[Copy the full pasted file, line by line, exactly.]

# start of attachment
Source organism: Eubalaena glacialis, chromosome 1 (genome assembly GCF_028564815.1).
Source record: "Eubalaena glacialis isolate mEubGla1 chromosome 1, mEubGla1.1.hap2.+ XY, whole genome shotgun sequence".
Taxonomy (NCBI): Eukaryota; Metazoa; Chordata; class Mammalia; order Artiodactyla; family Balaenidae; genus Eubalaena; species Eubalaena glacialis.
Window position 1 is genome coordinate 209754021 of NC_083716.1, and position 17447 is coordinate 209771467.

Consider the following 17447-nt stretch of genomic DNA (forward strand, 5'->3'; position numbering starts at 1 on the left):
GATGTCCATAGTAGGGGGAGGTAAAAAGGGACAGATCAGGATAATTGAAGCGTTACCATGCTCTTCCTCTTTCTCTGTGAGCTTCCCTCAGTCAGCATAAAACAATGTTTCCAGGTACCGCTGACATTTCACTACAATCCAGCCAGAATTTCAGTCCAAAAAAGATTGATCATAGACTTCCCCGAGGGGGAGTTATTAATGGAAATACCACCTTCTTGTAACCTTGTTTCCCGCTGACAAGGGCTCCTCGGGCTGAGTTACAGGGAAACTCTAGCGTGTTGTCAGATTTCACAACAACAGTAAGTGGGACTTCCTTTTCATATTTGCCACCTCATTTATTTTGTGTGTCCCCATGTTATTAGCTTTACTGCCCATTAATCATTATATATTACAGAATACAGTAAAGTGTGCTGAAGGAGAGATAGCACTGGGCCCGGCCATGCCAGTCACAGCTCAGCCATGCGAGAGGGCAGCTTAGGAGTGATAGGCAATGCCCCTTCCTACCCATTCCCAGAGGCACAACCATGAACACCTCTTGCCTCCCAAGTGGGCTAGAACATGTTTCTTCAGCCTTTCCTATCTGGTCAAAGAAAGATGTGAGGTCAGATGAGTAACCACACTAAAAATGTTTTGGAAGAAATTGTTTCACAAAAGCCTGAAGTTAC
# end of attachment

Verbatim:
Source organism: Eubalaena glacialis, chromosome 1 (genome assembly GCF_028564815.1).
Source record: "Eubalaena glacialis isolate mEubGla1 chromosome 1, mEubGla1.1.hap2.+ XY, whole genome shotgun sequence".
Taxonomy (NCBI): Eukaryota; Metazoa; Chordata; class Mammalia; order Artiodactyla; family Balaenidae; genus Eubalaena; species Eubalaena glacialis.
Window position 1 is genome coordinate 209754021 of NC_083716.1, and position 17447 is coordinate 209771467.

Consider the following 17447-nt stretch of genomic DNA (forward strand, 5'->3'; position numbering starts at 1 on the left):
GATGTCCATAGTAGGGGGAGGTAAAAAGGGACAGATCAGGATAATTGAAGCGTTACCATGCTCTTCCTCTTTCTCTGTGAGCTTCCCTCAGTCAGCATAAAACAATGTTTCCAGGTACCGCTGACATTTCACTACAATCCAGCCAGAATTTCAGTCCAAAAAAGATTGATCATAGACTTCCCCGAGGGGGAGTTATTAATGGAAATACCACCTTCTTGTAACCTTGTTTCCCGCTGACAAGGGCTCCTCGGGCTGAGTTACAGGGAAACTCTAGCGTGTTGTCAGATTTCACAACAACAGTAAGTGGGACTTCCTTTTCATATTTGCCACCTCATTTATTTTGTGTGTCCCCATGTTATTAGCTTTACTGCCCATTAATCATTATATATTACAGAATACAGTAAAGTGTGCTGAAGGAGAGATAGCACTGGGCCCGGCCATGCCAGTCACAGCTCAGCCATGCGAGAGGGCAGCTTAGGAGTGATAGGCAATGCCCCTTCCTACCCATTCCCAGAGGCACAACCATGAACACCTCTTGCCTCCCAAGTGGGCTAGAACATGTTTCTTCAGCCTTTCCTATCTGGTCAAAGAAAGATGTGAGGTCAGATGAGTAACCACACTAAAAATGTTTTGGAAGAAATTGTTTCACAAAAGCCTGAAGTTAC